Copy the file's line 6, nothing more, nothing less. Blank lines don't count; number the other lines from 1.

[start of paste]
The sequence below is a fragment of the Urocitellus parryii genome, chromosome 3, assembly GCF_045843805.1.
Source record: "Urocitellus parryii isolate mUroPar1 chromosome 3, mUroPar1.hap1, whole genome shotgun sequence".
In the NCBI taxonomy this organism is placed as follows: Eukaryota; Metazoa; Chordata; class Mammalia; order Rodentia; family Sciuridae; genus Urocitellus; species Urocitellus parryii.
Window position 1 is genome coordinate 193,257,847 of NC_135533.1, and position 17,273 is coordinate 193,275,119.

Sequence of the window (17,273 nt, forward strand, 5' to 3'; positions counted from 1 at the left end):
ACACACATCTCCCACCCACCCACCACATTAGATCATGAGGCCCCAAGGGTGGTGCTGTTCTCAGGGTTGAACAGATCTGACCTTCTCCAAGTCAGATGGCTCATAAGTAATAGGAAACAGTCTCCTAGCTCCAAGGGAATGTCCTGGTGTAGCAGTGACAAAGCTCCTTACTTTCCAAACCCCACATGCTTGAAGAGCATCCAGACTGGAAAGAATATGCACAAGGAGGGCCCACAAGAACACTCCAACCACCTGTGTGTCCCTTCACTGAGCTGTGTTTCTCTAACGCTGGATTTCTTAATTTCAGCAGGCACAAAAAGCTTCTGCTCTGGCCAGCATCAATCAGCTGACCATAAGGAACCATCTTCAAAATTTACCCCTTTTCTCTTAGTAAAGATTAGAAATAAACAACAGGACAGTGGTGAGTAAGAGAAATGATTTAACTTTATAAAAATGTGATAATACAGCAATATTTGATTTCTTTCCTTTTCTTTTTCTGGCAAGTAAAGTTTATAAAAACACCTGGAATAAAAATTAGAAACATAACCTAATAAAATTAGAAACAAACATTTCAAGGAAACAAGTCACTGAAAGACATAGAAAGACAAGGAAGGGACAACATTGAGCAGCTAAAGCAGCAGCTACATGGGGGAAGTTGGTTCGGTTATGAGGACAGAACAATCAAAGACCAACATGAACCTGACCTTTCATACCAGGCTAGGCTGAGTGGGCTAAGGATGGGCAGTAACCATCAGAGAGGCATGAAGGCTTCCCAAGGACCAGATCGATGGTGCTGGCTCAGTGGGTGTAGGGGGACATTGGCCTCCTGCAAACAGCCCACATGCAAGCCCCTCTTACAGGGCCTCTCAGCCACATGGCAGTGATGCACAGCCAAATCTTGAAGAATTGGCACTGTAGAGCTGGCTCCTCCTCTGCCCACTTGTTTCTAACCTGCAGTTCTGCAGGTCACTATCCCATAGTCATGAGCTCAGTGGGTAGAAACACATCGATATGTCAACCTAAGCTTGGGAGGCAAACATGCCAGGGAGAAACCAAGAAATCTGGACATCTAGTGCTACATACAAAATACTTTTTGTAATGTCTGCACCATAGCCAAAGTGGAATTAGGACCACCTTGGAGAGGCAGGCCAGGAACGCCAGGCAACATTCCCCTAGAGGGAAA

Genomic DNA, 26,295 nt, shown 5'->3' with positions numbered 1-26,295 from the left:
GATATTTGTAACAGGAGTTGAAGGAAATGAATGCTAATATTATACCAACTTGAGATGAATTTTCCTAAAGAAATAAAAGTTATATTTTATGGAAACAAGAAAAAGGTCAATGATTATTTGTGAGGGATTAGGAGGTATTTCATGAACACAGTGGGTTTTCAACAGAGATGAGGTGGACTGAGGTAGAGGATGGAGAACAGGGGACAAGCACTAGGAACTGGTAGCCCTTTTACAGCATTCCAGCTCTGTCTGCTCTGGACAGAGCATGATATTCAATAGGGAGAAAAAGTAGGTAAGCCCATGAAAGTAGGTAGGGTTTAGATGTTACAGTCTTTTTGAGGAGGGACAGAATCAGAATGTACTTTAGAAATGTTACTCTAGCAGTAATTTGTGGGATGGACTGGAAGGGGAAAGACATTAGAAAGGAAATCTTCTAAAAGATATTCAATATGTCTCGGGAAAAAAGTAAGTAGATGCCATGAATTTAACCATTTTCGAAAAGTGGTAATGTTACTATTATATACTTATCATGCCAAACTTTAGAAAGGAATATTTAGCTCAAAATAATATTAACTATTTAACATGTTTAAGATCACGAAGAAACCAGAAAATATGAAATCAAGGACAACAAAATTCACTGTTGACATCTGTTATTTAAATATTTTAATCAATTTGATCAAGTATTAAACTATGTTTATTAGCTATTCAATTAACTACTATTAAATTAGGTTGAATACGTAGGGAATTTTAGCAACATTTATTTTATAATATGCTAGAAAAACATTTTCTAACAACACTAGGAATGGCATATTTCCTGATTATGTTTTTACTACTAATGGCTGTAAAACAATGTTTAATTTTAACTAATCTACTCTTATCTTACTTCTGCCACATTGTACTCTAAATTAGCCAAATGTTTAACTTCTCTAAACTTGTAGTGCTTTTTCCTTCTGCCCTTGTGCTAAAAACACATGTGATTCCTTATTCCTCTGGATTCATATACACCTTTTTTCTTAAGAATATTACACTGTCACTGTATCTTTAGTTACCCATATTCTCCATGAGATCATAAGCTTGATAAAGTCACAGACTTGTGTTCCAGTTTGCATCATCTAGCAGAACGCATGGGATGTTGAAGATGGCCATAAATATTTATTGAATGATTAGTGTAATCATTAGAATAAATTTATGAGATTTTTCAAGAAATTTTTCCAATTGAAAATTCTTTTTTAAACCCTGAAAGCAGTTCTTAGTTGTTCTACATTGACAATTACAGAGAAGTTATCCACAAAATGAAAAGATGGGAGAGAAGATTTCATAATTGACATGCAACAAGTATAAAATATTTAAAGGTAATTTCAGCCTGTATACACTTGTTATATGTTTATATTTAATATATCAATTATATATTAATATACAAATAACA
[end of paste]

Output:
ACACACATCTCCCACCCACCCACCACATTAGATCATGAGGCCCCAAGGGTGGTGCTGTTCTCAGGGTTGAACAGATCTGACCTTCTCCAAGTCAGATGGCTCATAAGTAATAGGAAACAGTCTCCTAGCTCCAAGGGAATGTCCTGGTGTAGCAGTGACAAAGCTCCTTACTTTCCAAACCCCACATGCTTGAAGAGCATCCAGACTGGAAAGAATATGCACAAGGAGGGCCCACAAGAACACTCCAACCACCTGTGTGTCCCTTCACTGAGCTGTGTTTCTCTAACGCTGGATTTCTTAATTTCAGCAGGCACAAAAAGCTTCTGCTCTGGCCAGCATCAATCAGCTGACCATAAGGAACCATCTTCAAAATTTACCCCTTTTCTCTTAGTAAAGATTAGAAATAAACAACAGGACAGTGGTGAGTAAGAGAAATGATTTAACTTTATAAAAATGTGATAATACAGCAATATTTGATTTCTTTCCTTTTCTTTTTCTGGCAAGTAAAGTTTATAAAAACACCTGGAATAAAAATTAGAAACATAACCTAATAAAATTAGAAACAAACATTTCAAGGAAACAAGTCACTGAAAGACATAGAAAGACAAGGAAGGGACAACATTGAGCAGCTAAAGCAGCAGCTACATGGGGGAAGTTGGTTCGGTTATGAGGACAGAACAATCAAAGACCAACATGAACCTGACCTTTCATACCAGGCTAGGCTGAGTGGGCTAAGGATGGGCAGTAACCATCAGAGAGGCATGAAGGCTTCCCAAGGACCAGATCGATGGTGCTGGCTCAGTGGGTGTAGGGGGACATTGGCCTCCTGCAAACAGCCCACATGCAAGCCCCTCTTACAGGGCCTCTCAGCCACATGGCAGTGATGCACAGCCAAATCTTGAAGAATTGGCACTGTAGAGCTGGCTCCTCCTCTGCCCACTTGTTTCTAACCTGCAGTTCTGCAGGTCACTATCCCATAGTCATGAGCTCAGTGGGTAGAAACACATCGATATGTCAACCTAAGCTTGGGAGGCAAACATGCCAGGGAGAAACCAAGAAATCTGGACATCTAGTGCTACATACAAAATACTTTTTGTAATGTCTGCACCATAGCCAAAGTGGAATTAGGACCACCTTGGAGAGGCAGGCCAGGAACGCCAGGCAACATTCCCCTAGAGGGAAA